That plays into the next thing I wanted to talk about, which is the idea that there’s a scorecard if you’re in the Silicon Valley mindset that you are trying to maximize and optimize for. And that scorecard, involves a number of users, growth, a variety of different metrics that are focused on acceleration and showing that you have a really rapid pace of growth. While in the Silicon Slope’s mindset, you focus much more on business creation mechanics and your card is different. You’re not focused as much on growth. So what are you focused on instead?
It starts with the ecosystem because it builds and creates a different DNA. It builds a different animal, builds an airplane. Utah does not have the sort of capital resources that either coasts have. An iconic investor here in Utah is Paul Ahlstrom. He’s the one who authored the book Nail It and Scale It, because it has the mindset that you’re going to build a company that is 100% focused on your customer and you’re going to immediately start selling, because if they don’t buy it, you don’t have a business. You may have an innovation, but you don’t have a business. And if they’re the wrong customer, then adjust, and you’re going to adjust either, one, by looking at a new set of customers, or two, in reshaping your innovation, your packaging, your delivery, your sales channel, or the innovation itself, because it’s just not enough to provide that given value.
I think the idea that successful enterprise software entrepreneurs are intimate with their customers is very important. They really know what’s going on. But one of the most important metrics is sales, so that you’re not selling the product at a price that is funding the sale by having the VC money subsidize it. You’re actually selling it at a profitable price. But you have to have metrics that describe the whole business, not just the growth. So in your experience, it’s vital to pay attention to many metrics, not just growth. What does that look like?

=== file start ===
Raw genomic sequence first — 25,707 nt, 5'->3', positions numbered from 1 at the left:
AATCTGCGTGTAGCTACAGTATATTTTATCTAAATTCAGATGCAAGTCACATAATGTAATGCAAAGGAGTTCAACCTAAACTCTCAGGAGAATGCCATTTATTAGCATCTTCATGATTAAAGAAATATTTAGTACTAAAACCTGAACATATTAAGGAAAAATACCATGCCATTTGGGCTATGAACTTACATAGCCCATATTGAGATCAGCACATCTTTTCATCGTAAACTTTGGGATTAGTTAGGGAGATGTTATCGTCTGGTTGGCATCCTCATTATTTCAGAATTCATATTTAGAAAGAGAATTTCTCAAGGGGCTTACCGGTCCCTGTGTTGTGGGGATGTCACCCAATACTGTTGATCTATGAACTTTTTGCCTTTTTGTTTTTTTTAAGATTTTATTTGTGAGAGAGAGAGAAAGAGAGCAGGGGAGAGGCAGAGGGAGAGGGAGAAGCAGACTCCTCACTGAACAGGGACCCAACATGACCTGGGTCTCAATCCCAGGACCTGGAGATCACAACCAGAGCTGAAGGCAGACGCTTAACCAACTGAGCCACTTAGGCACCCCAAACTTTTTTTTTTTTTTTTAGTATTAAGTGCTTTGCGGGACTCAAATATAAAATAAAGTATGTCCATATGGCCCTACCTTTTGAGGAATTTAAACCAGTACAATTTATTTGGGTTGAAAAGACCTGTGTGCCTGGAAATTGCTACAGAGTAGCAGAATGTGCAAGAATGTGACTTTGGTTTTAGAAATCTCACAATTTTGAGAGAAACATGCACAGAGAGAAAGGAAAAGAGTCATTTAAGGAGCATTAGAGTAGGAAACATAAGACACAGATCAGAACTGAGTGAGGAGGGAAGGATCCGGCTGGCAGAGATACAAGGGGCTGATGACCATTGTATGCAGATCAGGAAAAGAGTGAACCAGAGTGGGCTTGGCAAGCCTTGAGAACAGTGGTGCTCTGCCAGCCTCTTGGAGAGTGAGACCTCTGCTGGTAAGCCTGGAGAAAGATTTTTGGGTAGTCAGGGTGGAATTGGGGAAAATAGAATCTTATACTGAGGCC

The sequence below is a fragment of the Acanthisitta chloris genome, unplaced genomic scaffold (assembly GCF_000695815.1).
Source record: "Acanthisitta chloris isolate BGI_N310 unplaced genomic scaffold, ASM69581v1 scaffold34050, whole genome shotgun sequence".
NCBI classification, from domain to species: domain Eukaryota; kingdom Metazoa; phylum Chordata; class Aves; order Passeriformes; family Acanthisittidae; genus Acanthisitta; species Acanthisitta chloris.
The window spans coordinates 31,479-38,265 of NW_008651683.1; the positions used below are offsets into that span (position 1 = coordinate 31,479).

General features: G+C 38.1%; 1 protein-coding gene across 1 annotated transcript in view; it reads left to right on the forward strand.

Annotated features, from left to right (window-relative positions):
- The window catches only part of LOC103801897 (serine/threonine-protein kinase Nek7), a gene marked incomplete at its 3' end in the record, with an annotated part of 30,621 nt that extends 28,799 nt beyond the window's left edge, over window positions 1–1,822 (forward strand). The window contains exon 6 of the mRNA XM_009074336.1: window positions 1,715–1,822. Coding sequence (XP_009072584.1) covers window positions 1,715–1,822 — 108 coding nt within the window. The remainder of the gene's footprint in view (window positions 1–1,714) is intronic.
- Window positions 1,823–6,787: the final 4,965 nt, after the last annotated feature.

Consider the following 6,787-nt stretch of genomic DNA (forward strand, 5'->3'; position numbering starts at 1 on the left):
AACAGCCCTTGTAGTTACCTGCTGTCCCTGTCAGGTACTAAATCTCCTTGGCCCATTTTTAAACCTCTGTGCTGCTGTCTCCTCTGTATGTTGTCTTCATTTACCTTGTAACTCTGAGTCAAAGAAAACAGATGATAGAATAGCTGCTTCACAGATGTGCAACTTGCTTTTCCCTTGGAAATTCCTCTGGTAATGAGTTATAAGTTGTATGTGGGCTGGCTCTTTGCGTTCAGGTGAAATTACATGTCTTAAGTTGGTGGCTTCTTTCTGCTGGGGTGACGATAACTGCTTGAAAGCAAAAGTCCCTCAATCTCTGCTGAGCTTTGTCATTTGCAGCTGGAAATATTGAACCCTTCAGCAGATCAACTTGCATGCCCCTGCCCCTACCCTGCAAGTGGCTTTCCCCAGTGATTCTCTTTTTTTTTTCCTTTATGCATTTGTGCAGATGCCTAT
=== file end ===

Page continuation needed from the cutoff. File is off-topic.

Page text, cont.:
When I came to Utah in 2014, I came as an incubator itself. And so what I did as an incubator was quickly get my fingers on 20 or 30 local companies and figure out how did they get from idea to revenue. And all of them were using very important phraseology. First off, the financial education, especially around cash flow management like balance sheets, is superbly high here in Utah, because there isn’t that immediate infusion of capital just in case and so you’re finding innovators and developers that have a sense of profit and loss. Secondly, there’s also this unit cost economics that they do behind the innovation. And so unit cost economics can actually be offset by the Utah academic community, and that’s another facet to why this is a different ecosystem. And then also there are things such as the customer lifetime value as well as the acquisition cost. You look at a customer according to their profitability to your company, and it’s these sound values that really increase or decrease marketing and sales spends because it’s survivability and it’s self-reliance for that sort of expansion.
The kind of businesses that you’re creating are ones that have much more focus on the accounting and cost structure. What’s the difference between how early you build a sales function and a marketing function in a Silicon Slopes company compared to Silicon Valley?